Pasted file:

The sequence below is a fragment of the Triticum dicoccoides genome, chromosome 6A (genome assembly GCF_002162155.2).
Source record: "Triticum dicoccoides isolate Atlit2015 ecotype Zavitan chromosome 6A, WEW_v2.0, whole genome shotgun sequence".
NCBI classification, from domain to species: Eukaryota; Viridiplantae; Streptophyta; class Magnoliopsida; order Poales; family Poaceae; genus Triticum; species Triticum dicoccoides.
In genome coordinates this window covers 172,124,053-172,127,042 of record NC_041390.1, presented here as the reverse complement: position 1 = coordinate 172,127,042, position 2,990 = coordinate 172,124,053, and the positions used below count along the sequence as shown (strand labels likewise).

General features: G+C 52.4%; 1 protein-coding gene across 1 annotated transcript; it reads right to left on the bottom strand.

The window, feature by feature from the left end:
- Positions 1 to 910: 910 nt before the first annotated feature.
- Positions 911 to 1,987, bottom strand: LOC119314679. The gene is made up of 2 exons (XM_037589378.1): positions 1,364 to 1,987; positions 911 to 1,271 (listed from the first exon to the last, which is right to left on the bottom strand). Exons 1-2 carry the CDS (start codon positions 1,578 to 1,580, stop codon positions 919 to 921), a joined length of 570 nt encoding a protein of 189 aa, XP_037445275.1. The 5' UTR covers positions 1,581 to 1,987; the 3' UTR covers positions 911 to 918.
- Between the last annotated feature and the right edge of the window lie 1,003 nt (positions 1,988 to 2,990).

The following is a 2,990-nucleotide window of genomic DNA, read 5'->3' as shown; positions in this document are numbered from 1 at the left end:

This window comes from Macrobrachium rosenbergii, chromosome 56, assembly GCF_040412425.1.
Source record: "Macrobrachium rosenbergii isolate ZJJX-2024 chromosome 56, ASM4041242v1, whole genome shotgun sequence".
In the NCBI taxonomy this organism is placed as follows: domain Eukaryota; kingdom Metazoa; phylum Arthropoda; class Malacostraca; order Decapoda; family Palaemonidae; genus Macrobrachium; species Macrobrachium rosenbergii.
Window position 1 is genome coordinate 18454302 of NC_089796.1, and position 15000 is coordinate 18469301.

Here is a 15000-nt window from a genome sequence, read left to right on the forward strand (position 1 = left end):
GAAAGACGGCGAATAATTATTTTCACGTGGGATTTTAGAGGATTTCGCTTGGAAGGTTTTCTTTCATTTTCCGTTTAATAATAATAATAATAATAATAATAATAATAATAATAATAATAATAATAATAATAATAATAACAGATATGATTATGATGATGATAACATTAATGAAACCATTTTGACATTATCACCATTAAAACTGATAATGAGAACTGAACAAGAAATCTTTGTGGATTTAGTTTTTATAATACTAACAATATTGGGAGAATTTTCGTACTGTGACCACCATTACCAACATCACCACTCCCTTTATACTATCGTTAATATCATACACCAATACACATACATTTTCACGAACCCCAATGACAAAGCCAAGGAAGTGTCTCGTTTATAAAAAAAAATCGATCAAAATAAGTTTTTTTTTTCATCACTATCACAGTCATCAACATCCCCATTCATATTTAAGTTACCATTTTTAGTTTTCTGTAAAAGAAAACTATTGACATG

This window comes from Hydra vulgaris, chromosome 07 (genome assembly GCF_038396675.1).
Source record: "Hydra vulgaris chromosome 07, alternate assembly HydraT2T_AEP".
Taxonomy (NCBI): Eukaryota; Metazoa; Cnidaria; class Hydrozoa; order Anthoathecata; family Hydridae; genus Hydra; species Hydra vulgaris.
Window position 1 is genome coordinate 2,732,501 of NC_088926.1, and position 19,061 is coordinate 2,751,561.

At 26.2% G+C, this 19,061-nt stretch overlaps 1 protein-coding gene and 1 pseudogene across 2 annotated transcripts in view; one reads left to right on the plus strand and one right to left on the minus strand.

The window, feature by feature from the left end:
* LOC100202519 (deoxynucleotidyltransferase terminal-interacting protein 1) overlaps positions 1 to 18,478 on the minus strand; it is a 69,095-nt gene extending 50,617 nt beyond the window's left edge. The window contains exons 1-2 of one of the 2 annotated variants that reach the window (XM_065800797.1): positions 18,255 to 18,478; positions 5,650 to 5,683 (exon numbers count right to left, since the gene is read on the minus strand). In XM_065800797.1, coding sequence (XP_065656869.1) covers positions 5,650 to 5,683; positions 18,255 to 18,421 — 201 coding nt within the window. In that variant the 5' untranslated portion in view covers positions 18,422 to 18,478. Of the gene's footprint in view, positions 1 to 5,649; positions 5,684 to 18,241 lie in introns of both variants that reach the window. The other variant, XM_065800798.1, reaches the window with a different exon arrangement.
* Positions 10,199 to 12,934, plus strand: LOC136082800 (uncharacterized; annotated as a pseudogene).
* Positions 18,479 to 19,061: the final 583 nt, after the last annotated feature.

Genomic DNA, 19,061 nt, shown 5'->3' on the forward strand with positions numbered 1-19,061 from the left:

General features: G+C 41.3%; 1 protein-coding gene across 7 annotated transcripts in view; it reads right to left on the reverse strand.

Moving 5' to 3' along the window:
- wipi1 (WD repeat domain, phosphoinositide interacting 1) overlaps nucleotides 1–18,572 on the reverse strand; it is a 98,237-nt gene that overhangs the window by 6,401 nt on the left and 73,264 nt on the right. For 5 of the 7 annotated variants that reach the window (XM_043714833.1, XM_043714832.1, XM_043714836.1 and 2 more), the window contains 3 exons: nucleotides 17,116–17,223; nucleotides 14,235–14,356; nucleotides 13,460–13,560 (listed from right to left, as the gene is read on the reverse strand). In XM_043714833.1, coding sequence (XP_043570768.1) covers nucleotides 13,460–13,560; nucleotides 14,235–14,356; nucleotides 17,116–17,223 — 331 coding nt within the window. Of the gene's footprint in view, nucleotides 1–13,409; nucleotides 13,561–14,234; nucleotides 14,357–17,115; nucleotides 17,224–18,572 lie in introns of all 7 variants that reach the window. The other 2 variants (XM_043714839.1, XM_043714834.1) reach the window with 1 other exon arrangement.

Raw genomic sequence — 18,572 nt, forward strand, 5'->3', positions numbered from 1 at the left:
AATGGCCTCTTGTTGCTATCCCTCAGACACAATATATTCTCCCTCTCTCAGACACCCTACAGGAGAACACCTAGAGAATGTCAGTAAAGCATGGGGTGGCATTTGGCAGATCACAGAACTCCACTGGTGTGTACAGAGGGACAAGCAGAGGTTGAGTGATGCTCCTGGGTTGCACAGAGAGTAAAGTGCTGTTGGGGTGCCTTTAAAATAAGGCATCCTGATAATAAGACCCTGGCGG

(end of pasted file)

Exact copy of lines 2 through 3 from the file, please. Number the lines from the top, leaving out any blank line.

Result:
Source record: "Triticum dicoccoides isolate Atlit2015 ecotype Zavitan chromosome 6A, WEW_v2.0, whole genome shotgun sequence".
NCBI classification, from domain to species: Eukaryota; Viridiplantae; Streptophyta; class Magnoliopsida; order Poales; family Poaceae; genus Triticum; species Triticum dicoccoides.